Caraval Caraval by Stephanie Garber
My rating: 3 of 5 stars

Scarlett and her sister Tella have never left the tiny island that her father runs with an iron fist. Scarlett is betrothed to a Count, someone that her father knows, but she has never met him. But, before she gets married she wants to attend Caraval, a performance and game that takes place on another island. She has been writing to someone called Legend for a number of years begging to be invited, and not heard a single thing. Until now. An envelope appears with three invitations in, one for her, her sister and fiancée. She is desperate to go, but knows that her father will refuse. A set of events is set in motion, she finds Tella wrapped in the embrace of a strange man, an altercation with her father, and suddenly her and her sister are fleeing the place that they have known all their lives to play Caraval.

Almost immediately after arriving on the island, Tella is kidnapped by Legend, the mastermind of the game. Scarlett is alone and up against experienced players of the game as this year, the winner of the game will be the one who finds Tella first. Scarlett finds a set of clues to assist her in the desperate search for her sister and she has five night to solve them. The game is supposed to be an elaborate and theatrical performance, but what sounds like a piece of fun initially has suddenly become a lot more sinister, because if she doesn’t find her she may loose her forever…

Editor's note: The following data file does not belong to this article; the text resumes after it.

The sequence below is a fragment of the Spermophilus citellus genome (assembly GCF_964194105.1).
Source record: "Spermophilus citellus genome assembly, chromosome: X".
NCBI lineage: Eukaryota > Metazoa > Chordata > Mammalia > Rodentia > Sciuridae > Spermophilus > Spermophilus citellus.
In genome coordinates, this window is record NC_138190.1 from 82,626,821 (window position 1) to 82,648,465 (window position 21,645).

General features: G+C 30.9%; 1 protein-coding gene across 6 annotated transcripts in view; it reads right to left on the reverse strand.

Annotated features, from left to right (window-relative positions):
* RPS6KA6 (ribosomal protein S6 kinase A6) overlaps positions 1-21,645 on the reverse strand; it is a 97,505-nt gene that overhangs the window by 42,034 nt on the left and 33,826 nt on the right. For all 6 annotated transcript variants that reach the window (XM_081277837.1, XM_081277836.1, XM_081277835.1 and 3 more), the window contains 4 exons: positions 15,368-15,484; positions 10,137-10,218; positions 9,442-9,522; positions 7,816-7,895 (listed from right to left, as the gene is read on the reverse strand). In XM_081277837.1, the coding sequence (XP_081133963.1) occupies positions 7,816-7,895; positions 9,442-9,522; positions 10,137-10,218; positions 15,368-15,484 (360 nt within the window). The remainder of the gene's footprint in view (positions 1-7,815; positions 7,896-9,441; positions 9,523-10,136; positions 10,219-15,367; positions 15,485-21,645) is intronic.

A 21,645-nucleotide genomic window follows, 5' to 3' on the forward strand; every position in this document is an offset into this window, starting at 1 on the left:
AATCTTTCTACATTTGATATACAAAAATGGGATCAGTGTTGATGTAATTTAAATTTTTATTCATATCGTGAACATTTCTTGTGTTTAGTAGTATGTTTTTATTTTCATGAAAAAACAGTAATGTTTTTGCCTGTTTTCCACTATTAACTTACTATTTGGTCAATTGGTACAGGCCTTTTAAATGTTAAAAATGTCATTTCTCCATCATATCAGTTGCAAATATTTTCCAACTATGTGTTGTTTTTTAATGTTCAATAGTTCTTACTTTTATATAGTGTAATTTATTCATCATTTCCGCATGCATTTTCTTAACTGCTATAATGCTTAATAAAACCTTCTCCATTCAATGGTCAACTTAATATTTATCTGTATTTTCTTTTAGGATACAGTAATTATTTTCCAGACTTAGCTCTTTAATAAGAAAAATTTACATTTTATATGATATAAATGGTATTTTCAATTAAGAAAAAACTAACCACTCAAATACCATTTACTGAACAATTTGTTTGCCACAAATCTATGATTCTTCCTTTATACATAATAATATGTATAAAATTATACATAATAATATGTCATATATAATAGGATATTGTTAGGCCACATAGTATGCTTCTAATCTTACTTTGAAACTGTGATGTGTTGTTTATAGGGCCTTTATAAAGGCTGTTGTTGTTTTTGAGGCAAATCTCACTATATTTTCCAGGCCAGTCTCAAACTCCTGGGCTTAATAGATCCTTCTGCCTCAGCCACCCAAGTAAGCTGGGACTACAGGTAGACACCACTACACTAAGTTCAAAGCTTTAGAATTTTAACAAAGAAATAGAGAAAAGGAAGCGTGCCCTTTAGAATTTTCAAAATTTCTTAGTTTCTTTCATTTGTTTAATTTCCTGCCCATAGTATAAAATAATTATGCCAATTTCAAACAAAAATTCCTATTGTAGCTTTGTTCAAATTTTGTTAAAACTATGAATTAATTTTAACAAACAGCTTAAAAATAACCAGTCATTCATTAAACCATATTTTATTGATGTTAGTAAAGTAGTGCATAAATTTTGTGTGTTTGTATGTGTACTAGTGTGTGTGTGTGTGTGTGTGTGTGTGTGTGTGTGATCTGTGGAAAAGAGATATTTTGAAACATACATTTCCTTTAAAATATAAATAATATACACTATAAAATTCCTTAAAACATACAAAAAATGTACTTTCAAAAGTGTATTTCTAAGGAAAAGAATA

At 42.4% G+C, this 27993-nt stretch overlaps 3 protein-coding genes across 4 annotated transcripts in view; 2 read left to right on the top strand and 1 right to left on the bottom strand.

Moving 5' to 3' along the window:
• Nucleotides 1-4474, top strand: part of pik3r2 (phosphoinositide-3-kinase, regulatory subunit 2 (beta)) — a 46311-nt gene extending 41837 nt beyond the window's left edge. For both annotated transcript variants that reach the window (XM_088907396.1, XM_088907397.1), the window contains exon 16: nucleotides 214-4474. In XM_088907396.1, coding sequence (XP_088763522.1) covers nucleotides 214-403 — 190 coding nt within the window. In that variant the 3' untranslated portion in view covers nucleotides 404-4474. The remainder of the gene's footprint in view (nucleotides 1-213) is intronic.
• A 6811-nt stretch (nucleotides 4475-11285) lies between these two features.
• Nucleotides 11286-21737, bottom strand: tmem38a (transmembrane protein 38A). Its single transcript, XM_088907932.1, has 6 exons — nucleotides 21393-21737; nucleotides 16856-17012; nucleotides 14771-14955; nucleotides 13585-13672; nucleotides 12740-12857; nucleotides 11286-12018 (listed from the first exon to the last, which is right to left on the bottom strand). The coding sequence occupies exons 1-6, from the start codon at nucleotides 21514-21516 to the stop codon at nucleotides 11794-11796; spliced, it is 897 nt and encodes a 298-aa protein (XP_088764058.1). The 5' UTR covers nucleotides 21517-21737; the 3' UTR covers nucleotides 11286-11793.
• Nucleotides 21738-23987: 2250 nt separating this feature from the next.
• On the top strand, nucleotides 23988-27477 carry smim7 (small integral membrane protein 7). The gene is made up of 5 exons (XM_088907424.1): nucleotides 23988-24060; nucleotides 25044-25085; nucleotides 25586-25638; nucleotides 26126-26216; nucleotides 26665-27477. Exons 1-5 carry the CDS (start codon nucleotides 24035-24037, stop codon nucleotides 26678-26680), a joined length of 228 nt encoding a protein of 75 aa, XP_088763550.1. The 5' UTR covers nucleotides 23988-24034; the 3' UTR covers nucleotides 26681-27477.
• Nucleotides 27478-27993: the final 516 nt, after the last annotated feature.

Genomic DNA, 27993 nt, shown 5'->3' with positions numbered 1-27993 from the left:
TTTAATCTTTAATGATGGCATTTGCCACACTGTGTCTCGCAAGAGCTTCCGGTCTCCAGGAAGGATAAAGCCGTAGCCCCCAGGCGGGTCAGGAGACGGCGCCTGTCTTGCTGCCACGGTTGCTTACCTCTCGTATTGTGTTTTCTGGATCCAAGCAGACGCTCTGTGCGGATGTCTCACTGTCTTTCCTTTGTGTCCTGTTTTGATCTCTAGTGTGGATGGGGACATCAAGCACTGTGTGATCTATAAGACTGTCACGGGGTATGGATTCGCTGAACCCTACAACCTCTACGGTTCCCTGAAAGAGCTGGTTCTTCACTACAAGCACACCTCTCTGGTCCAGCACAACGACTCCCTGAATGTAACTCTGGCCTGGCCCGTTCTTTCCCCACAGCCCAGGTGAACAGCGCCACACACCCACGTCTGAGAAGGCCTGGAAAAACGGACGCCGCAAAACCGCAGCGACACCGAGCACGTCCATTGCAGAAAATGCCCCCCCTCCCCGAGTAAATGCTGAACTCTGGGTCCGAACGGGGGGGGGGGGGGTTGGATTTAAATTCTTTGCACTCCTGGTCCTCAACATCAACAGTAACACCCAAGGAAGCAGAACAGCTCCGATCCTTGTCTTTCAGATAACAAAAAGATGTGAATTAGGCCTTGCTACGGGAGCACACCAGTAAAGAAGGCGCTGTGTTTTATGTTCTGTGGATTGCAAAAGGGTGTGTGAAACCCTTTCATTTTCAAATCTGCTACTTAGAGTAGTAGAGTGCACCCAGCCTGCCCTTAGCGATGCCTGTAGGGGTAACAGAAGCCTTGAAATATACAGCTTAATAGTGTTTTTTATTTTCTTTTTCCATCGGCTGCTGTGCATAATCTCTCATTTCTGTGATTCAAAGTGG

This is Garber’s debut novel and for a first one, it is reasonable. I liked the way that the game was set on an island and way she manages to convey the atmospheric events that take place at night. It is not a bad plot, though there are the odd discrepancies. While there is tension as Scarlett seeks her sister, it has a more melodramatic and gothic feel to it. There really wasn’t a lot of character depth though; they all came across as slightly two dimensional. The magical elements felt like they were dusted on rather than integral to the world she has created and there was more romance than I normally read, but that is my preference rather than a fault with the book.

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